Molecules and dust in Cassiopeia A
I. Synthesis in the supernova phase and processing by the reverse shock in the clumpy remnant
Physik Departement, Universität Basel, Klingelbergstrasse 82, 4056 Basel, Switzerland
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Received: 29 October 2013
Accepted: 28 January 2014
Aims. We study the chemistry of the type IIb supernova ejecta, which led to the Cas A supernova remnant, to assess the chemical type and quantity of dust that forms and evolves in the remnant phase. We later model a dense oxygen-rich ejecta knot, which is crossed by the reverse shock in Cas A, to study the evolution of the clump gas phase and the possibility to reform dust clusters in the post-reverse shock gas.
Methods. The chemistry is described by a chemical network that includes all possible processes that are efficient at high gas temperatures and densities. The formation of key bimolecular species (e.g., CO and SiO) and dust clusters of silicates, alumina, silica, metal carbides and sulphides, pure metals, and amorphous carbon is considered. A set of stiff, coupled ordinary differential equations is solved for the conditions pertaining to both the SN ejecta and the post-reverse shock gas.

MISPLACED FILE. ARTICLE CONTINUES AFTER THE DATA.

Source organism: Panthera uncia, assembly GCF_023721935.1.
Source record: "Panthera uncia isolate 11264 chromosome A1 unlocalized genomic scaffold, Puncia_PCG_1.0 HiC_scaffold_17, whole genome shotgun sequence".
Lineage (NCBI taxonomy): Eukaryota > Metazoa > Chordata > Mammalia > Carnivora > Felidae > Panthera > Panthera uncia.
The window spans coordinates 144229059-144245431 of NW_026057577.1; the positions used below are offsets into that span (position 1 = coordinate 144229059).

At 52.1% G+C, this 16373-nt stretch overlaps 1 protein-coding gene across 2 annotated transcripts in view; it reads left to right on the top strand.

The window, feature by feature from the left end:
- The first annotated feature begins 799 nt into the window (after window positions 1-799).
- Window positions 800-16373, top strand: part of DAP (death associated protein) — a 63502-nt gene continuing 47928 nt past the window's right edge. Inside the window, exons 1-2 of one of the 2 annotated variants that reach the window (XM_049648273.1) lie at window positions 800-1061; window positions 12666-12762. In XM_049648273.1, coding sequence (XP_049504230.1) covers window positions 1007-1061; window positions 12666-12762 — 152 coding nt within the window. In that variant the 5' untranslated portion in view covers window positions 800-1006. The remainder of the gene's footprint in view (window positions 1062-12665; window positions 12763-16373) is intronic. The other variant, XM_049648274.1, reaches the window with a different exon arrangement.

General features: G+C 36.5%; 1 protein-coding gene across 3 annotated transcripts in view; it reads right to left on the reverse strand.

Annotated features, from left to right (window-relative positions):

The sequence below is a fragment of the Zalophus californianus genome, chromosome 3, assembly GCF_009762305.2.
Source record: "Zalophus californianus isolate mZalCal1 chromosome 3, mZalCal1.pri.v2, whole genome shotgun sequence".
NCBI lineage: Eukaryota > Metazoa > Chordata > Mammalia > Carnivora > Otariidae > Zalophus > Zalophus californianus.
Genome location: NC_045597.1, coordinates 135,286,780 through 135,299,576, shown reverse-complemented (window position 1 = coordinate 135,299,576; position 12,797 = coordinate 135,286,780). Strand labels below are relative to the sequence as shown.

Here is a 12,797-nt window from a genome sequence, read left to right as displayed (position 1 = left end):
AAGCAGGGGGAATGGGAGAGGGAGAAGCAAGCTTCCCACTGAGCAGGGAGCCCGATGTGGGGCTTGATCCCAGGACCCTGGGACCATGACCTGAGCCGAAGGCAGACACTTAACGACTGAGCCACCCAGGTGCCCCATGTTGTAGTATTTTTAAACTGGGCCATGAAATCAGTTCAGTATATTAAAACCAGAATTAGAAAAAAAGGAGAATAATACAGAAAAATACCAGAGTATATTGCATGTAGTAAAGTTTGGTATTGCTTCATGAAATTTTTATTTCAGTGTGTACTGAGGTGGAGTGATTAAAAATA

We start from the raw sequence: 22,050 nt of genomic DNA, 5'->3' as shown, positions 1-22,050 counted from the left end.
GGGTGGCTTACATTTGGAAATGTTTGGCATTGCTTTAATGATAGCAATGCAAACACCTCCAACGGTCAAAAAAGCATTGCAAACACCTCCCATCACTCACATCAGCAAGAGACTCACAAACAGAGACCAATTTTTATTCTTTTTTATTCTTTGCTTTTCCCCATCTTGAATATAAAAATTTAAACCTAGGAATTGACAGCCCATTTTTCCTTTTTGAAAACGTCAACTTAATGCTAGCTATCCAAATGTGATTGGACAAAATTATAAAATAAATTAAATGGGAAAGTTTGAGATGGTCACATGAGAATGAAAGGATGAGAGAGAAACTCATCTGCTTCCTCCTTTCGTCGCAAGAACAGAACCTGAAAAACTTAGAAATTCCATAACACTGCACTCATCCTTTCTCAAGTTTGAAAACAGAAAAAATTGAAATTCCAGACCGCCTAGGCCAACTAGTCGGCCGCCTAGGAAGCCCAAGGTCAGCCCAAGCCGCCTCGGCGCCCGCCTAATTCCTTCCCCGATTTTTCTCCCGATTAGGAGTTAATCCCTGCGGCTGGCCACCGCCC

Results. We find that the ejecta of type IIb SNe are unable to form large amounts of molecules and molecular clusters that are precursors to dust grains, when compared to their type II-P counterparts, because of their diffuse ejecta. The ejecta gas density needs to be increased by several orders of magnitude to allow for the formation of dust clusters. We show that the chemical composition of the dust clusters that form changes drastically and gains in chemical complexity with increasing gas density. Hence, the ejecta of the Cas A supernova progenitor must have been in the form of dense clumps to account for the dust chemical composition and masses that have been inferred from infrared observations of Cas A. As for the impact of the reverse shock on dense ejecta clumps, we show that the ejecta molecules that are destroyed by the shock reform in the post-reverse shock gas with lower abundances than those of the initial ejecta clump, except for SiO. These molecules include CO, SiS, and O2. On the other hand, dust clusters are destroyed by the reverse shock and do not reform in the post-reverse shock gas, even for the highest gas density. These results indicate that the synthesis of dust grains out of the gas phase in the dense knots of Cas A and in other supernova remnants is unlikely.
Key words: astrochemistry / molecular processes / ISM: supernova remnants / circumstellar matter / supernovae: general / dust, extinction
© ESO, 2014